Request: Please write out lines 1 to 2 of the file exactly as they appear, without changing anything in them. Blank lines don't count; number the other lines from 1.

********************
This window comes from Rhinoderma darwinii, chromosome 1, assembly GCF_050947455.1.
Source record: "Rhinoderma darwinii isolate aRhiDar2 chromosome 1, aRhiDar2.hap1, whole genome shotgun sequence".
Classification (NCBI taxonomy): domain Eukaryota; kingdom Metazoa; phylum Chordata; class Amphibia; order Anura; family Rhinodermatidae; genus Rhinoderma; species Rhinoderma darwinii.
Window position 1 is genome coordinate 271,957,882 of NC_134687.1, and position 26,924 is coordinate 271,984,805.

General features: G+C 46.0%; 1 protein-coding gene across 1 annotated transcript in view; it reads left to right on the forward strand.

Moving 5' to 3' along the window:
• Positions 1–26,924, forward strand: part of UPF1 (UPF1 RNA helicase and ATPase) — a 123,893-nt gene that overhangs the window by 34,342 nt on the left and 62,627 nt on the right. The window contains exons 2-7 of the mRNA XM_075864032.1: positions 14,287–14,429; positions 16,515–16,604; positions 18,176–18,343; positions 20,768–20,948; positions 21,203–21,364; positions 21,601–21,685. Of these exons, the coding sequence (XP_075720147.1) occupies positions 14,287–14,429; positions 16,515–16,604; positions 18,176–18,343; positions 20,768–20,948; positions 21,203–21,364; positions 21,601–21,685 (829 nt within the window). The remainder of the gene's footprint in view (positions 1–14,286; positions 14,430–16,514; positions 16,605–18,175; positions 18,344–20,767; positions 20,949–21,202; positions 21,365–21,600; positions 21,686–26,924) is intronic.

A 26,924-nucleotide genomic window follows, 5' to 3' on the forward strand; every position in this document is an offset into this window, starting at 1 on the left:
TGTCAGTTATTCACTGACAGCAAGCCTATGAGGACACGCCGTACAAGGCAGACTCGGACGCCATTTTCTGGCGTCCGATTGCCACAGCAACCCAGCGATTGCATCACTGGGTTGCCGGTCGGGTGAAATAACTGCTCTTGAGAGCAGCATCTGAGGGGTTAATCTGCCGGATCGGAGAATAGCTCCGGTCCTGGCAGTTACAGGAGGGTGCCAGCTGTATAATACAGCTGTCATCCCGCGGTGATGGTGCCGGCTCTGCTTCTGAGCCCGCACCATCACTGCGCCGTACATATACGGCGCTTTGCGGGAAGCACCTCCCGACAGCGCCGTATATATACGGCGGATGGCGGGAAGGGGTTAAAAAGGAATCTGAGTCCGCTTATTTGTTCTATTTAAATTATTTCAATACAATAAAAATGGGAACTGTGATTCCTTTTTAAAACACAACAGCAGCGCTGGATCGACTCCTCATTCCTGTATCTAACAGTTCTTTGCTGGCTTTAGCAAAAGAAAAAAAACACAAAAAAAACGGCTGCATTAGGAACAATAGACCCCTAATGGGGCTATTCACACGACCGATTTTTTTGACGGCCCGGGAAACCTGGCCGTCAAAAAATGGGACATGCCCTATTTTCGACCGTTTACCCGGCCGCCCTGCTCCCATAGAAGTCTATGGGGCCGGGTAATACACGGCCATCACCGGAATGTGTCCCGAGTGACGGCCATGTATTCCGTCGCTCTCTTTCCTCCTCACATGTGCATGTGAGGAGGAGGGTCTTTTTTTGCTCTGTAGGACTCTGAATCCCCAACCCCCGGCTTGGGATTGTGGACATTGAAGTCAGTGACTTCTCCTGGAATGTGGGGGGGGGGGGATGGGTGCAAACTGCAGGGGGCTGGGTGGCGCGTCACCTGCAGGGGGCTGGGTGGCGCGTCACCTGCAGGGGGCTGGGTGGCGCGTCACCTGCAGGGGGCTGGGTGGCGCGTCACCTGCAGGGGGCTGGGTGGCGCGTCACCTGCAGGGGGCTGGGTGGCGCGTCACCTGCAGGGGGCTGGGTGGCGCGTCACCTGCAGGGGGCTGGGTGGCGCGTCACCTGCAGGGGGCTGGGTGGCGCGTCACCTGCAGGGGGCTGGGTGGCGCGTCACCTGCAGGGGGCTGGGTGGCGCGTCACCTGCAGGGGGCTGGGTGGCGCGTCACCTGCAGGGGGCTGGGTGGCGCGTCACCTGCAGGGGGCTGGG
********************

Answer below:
This window comes from Rhinoderma darwinii, chromosome 1, assembly GCF_050947455.1.
Source record: "Rhinoderma darwinii isolate aRhiDar2 chromosome 1, aRhiDar2.hap1, whole genome shotgun sequence".